Your estate executor—the individual you name to carry out your will and manage your estate after you die—will continue to make payments using funds from the estate, while everything is being settled. Later, the person who inherits the home might be able to assume the loan.
If you’re a co-borrower or co-signer with the decedent, you don’t have to do anything to take over the mortgage because you’re already responsible for paying it.
Mortgage loans have a due-on-sale clause, also called an acceleration clause. This requires the loan to be paid in full, if it transfers to a new owner. However, federal law prohibits lenders from accelerating a loan in the event of a borrower’s death.
Those who acquire ownership this way are considered “successors in interest,” and lenders must treat them as if they were the borrower. A successor in interest can assume the loan without having to apply or qualify, and continue making the payments. You also can modify the mortgage to avoid foreclosure, if you want to keep the home.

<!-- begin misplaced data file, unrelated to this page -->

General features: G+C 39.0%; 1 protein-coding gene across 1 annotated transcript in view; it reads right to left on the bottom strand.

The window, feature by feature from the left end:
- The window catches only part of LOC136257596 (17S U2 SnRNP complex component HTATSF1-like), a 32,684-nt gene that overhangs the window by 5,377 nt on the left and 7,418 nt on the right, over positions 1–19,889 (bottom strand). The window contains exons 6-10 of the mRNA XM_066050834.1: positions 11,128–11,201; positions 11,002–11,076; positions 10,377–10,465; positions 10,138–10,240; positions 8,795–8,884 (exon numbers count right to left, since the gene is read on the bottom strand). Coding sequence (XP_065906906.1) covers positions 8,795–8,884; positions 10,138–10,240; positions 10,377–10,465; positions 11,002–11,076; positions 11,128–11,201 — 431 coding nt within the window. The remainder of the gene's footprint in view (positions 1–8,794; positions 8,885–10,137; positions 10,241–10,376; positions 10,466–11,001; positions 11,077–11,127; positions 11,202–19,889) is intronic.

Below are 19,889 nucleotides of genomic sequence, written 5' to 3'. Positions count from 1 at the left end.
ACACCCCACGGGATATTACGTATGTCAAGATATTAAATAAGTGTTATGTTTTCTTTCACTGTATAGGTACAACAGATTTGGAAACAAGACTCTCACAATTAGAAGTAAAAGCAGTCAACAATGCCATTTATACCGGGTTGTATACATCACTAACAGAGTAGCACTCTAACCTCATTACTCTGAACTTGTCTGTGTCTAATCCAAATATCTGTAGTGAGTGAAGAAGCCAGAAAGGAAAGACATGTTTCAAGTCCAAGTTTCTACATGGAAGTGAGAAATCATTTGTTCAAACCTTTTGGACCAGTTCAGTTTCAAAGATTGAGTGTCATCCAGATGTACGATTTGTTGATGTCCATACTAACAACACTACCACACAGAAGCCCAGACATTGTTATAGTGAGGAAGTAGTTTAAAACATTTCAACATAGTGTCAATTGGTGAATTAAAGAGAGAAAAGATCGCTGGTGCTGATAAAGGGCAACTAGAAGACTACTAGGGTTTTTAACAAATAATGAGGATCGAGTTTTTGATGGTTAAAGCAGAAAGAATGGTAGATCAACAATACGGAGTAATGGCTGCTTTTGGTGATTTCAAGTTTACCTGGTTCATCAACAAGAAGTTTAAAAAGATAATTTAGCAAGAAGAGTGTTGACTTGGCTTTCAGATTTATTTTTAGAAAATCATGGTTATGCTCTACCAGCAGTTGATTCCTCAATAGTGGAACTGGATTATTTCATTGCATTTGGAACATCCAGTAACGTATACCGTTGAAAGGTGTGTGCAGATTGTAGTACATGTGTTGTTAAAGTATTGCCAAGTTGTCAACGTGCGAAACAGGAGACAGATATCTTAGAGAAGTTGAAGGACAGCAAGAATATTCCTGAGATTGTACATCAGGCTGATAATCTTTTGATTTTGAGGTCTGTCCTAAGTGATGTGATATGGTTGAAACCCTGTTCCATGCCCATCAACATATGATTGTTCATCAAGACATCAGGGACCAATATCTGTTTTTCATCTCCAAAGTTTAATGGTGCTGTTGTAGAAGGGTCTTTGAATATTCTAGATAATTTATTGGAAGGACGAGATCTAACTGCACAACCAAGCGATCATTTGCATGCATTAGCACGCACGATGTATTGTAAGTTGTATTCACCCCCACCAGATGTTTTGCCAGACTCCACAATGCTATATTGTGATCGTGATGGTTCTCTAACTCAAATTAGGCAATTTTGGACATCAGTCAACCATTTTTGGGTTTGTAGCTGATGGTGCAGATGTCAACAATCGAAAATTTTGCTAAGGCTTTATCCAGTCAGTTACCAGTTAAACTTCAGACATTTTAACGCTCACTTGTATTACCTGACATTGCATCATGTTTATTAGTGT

A significant step in estate planning is drafting a will stating exactly how you want your estate handled after you die and naming an executor.
When planning to bequeath a mortgaged home, you should disclose the mortgage to your executor and close relatives. If you fail to do so, they won’t know how to make payments. As a result, the home could be inadvertently lost to foreclosure.
Finally, think about whether the person who inherits your home will be able to afford mortgage payments and upkeep.
An experienced estate planning attorney can help you devise a strategy to keep your gift from becoming a burden to your loved ones.
To learn more about estate planning in the East Valley, Gilbert, Mesa and Queen Creek, schedule your free consultation with Attorney Jake Carlson by using one of the links above.
Reference: Credible (Sep. 24, 2021) “What Happens to Your Mortgage When You Die?”